Nearly two years ago to the day I wrote the first Nirvana piece. That piece started out... “In the grand scheme of things a championship in sports means nothing, and the life of one person is also rendered insignificant when placed in the context of the world. But I gotta tell you, in this corner of the sphere that we all inhabit, there have been few things that can rival what has occurred over the last 24 hours.” And it happened, again...

For the second time in three years the San Francisco Giants were triumphant in the World Series. For a team that moved to California in 1958, legions of Bay Area fans lived through the decades of defeat. Now, they have been able to bask in the glow of greatness twice in three years. Words escape me to describe what it feels like to witness the triumph yet again. OK, maybe they don't (you know me so well). Here are some interesting factoids from their run of excellence.

The Giants won their 7th championship, and for those that think Giants fans are used to winning remember that the team has been in existence for 130 years.

The Giants became the first NL team to win two championships in three years since the Big Red Machine won in back-to-back years in 1975-76. In fact, they are only the 5th NL team, ever, to do it (Cubs 1907-08, NY Giants 1921-22, Cardinals '44 and '46, Dodgers '63 and '65).

The Giants are the 5th team in history to win the World Series after finishing last in baseball in homers.

The Giants led the Tigers for 56-straight innings before Miguel Cabrera's HR in the 3rd inning of Game 4. It was the second longest streak in post-season history.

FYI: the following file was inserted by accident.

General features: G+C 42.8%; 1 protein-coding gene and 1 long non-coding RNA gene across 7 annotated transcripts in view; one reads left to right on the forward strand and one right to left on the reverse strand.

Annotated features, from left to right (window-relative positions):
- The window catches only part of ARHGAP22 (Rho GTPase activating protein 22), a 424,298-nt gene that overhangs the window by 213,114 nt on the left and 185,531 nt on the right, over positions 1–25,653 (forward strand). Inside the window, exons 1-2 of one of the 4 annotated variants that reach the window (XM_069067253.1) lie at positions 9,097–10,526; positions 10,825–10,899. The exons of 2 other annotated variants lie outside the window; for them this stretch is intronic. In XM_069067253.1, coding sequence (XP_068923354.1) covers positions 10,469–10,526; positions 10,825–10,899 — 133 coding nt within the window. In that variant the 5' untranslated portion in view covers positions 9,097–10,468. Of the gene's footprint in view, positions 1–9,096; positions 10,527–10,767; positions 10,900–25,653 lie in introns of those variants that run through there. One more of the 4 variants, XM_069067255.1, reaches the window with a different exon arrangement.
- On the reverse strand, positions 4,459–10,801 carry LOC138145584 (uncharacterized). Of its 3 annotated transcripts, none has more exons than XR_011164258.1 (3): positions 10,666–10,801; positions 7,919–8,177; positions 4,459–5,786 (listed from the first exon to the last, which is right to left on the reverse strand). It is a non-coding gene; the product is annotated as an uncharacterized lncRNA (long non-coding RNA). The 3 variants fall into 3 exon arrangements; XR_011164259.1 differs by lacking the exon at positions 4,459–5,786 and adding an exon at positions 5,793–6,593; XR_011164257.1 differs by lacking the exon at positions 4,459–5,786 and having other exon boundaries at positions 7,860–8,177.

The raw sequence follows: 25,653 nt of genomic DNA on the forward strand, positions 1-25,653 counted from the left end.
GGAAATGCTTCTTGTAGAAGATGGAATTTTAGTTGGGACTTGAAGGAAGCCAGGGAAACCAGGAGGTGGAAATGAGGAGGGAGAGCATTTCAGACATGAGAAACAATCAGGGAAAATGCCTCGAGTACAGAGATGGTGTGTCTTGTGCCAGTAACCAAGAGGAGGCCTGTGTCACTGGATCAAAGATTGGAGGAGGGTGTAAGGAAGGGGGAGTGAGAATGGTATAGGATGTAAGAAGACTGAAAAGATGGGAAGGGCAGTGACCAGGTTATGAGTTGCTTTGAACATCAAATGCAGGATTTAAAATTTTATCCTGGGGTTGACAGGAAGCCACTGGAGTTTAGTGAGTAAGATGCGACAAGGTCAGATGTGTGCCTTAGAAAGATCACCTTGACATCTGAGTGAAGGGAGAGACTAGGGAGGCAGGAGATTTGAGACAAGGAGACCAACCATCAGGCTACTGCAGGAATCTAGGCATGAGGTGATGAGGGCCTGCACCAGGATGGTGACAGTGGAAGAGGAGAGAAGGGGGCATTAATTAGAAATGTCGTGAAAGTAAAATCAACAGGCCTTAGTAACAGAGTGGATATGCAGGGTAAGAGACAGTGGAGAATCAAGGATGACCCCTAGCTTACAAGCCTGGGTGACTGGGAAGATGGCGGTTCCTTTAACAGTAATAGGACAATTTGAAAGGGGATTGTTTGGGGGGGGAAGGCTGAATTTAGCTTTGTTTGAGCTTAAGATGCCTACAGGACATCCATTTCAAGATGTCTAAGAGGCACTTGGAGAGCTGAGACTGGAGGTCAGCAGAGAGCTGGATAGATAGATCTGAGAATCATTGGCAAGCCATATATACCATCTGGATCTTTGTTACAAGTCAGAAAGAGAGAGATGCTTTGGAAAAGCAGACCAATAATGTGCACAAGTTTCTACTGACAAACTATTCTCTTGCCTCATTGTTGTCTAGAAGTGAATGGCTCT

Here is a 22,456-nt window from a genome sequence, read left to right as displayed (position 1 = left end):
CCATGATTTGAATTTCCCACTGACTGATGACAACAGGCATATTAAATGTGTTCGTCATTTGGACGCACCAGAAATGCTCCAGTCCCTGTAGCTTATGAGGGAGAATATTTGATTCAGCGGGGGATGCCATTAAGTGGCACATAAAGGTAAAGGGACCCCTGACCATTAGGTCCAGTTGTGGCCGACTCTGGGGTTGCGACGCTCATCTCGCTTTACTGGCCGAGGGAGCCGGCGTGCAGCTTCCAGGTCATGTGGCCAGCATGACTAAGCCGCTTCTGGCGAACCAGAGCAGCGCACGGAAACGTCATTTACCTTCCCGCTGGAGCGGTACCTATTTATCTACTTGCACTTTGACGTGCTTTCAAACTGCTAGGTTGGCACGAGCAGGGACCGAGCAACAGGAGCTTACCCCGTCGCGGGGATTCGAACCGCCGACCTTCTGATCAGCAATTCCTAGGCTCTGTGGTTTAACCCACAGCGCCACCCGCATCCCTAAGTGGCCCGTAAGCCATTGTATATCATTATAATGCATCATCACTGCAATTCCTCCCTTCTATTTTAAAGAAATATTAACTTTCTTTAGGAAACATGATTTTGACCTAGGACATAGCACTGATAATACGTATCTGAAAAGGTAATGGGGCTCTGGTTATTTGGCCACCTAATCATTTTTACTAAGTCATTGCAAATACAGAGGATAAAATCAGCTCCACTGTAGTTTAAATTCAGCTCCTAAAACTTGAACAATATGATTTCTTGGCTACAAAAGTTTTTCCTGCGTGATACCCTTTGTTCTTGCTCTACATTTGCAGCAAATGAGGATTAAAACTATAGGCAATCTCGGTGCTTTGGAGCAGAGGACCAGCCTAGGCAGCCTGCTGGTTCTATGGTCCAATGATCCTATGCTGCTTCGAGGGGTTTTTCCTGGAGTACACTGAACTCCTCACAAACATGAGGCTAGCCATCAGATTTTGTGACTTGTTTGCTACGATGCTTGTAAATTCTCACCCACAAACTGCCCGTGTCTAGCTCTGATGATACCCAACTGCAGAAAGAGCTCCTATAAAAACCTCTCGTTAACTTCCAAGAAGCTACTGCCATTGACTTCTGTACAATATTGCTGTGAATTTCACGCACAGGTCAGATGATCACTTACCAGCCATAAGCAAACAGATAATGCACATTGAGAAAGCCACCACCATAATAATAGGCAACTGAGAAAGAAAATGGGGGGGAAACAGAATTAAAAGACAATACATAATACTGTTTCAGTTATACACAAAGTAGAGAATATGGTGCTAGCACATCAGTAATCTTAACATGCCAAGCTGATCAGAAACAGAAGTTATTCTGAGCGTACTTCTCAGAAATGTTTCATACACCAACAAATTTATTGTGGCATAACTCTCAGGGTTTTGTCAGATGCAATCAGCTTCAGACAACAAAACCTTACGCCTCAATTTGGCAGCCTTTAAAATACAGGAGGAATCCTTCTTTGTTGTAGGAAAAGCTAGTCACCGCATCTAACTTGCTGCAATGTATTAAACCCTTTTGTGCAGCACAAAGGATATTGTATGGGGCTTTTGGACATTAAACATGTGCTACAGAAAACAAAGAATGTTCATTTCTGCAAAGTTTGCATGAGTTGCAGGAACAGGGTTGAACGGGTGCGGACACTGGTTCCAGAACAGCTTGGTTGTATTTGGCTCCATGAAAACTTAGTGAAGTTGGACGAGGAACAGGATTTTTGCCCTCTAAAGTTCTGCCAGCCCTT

Over the last seven games of the playoffs the Giants team ERA was 0.98. The starters ERA was much higher... 0.99.

Giants relievers pitched 11.2 innings in the World Series allowing two hits, two runs and striking out 17.

Tim Lincecum threw five games out of the bullpen in the playoffs and over those 13 innings he posted a 0.69 ERA while striking out 17 batters.

Buster Posey hit only .200 in the playoffs, but in the three series clinching games Posey drove in six runs while hitting two homers.

Pablo Sandoval won the World Series MVP Award as he hit .500 with three homers. Only three other men have reached both of those totals in a World Series – Babe Ruth (1928), Lou Gehrig (1928, 1932) and Hideki Matsui (2009). He still needs to lose about 45 lbs, but there is no disputing that the man can hit.

Marco Scutaro, nicknamed “The Blockbuster” by his teammates (cause he was the blockbuster addition of the trade deadline), had about as impressive four month run you will ever see from a non-elite player. Scutaro hit .362 with the Giants over 61 games and tied Derek Jeter for the major league lead with 88 hits in that time. Scutaro then went on to hit .500 in the Giants 7-game victory over the Cardinals in the NLCS, and over his last 11 playoff games he had at least two hits eight times. Fittingly it was his hit in the 10th inning that led to the Giants' World Series victory.

By Ray Flowers


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About Ray Flowers

The co-host of The Drive on SiriusXM Fantasy Sports Radio (Sirius 210, XM 87: Mon-Thurs 7 PM, Fri. 9 PM EDT), Ray also hosts a show Sunday night (7-10 PM EDT). Ray has spent years squirreled away studying the inner workings of the fantasy game to the detriment of his personal life. Specializing in baseball, football and hockey, some consider him an expert in all three.

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